In 1962, Little Richard went to Hamburg, Germany to teach his techniques to a little British band that was covering some of his songs in a club. Apparently things went well because Richard was then booked to tour England with this band (the Beatles!) as his opening act. Seriously – in 1962 the Beatles opened for Little Richard! Little Richard had originally intended to sing his gospel songs, but the crowd was begging for his classic rock ‘n roll tunes. He capitulated to the pressure and received a standing ovation when he was finished. I guess this began his return to secular music.
From 1962 to 1977 Little Richard was back in the recording and performing circuit. Although he continued to make gospel records, he also made new rock ‘n roll and experimented with country, blues, funk, and soul. Apparently, there’s almost no variety of popular music Little Richard didn’t try his hand at, which speaks well for his musical abilities.
In 1977, though, Richard again jumped ship and returned to Christianity. Like so many ‘60s and ‘70s musicians, he had been dabbling with drugs and was almost shot by a close friend (also addicted to drugs), who claimed Richard owed him money. Luckily, Richard happened to have enough money on him to satisfy the debt and his life was spared. Following that wake-up call, he went back to evangelizing. He even went so far as to claim that one could not serve God and perform rock ‘n roll music simultaneously. He has, however, since changed his tune.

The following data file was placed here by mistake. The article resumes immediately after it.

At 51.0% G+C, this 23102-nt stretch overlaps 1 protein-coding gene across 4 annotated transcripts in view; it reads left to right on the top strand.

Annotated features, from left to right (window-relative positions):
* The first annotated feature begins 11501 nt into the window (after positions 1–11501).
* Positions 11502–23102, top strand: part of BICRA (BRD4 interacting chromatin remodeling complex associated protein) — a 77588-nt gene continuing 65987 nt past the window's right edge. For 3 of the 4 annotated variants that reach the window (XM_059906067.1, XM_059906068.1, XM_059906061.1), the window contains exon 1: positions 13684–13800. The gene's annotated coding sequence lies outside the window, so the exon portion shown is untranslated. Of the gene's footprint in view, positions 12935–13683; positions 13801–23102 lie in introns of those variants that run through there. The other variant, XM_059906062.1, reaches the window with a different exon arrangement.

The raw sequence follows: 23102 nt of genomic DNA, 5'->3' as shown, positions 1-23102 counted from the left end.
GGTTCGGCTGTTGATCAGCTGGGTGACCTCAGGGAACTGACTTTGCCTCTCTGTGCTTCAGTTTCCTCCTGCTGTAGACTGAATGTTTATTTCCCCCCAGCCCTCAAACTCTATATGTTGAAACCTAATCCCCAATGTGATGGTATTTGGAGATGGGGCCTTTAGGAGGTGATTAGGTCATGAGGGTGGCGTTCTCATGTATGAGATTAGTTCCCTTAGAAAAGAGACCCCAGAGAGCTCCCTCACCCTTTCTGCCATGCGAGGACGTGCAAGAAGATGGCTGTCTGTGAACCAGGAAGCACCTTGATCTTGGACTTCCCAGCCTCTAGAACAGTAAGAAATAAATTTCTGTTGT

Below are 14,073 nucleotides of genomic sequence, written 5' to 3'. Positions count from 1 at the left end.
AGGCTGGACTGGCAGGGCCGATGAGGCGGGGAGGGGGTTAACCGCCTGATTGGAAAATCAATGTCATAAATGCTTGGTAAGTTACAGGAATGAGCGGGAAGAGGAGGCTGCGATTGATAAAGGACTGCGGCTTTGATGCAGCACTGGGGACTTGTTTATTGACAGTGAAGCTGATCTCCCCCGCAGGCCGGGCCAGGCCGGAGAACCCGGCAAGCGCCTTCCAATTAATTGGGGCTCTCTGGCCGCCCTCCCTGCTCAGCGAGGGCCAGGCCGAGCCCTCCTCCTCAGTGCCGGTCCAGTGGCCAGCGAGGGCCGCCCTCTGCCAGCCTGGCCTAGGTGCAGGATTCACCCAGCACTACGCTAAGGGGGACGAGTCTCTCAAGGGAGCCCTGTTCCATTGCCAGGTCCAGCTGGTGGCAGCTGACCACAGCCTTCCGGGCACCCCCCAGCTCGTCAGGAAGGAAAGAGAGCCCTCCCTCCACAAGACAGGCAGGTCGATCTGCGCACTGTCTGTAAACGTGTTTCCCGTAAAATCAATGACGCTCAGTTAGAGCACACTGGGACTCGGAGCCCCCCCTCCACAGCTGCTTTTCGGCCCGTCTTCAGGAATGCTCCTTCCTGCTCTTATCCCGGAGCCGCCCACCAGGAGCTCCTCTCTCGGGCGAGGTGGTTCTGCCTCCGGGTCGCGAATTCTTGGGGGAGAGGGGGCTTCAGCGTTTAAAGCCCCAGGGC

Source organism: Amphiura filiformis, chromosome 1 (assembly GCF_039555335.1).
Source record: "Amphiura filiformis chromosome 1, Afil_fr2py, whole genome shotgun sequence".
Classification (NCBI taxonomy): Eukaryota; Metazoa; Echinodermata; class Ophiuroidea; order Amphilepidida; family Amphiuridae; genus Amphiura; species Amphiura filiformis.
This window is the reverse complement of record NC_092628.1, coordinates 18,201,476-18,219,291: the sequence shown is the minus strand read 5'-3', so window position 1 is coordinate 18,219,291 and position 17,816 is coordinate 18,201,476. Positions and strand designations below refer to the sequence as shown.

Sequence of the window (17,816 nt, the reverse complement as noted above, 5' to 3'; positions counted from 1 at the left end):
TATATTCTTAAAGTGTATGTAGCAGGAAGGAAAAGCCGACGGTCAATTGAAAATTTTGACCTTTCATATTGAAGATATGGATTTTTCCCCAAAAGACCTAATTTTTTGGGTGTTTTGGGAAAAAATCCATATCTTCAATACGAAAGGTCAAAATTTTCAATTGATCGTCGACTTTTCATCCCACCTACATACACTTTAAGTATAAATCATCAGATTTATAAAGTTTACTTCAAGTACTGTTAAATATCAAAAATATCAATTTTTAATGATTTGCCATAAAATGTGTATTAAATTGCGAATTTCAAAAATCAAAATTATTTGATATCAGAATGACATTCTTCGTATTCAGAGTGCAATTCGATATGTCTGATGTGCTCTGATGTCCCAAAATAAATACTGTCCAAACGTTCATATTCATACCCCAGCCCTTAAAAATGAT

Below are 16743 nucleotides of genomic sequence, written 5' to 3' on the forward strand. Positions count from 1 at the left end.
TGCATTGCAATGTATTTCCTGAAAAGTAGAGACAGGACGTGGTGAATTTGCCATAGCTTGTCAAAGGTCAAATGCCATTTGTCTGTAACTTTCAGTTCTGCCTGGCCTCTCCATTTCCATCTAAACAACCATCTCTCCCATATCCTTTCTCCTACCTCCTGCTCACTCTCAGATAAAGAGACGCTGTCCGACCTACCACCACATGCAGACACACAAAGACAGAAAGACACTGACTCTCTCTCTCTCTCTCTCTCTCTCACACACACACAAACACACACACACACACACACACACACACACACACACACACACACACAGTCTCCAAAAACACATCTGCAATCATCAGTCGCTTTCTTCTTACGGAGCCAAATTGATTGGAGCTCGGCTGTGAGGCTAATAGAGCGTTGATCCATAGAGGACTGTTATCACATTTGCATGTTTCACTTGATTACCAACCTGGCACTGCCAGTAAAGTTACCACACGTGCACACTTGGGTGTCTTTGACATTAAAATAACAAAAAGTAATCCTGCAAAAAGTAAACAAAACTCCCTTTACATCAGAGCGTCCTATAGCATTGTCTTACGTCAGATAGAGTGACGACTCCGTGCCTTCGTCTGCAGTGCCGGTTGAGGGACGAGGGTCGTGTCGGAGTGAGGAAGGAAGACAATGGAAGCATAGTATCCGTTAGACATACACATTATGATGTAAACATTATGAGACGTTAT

Since 1984, Little Richard has managed to combine evangelical Christianity and rock ‘n roll. He promised his dying mother he would remain a Christian, so Little Richard has remained clean of drugs and had combined his faith with rock ‘n roll. One of the first results of this was the theme song for the movie Down and Out in Beverly Hills, so his blend of faith and music has been successful.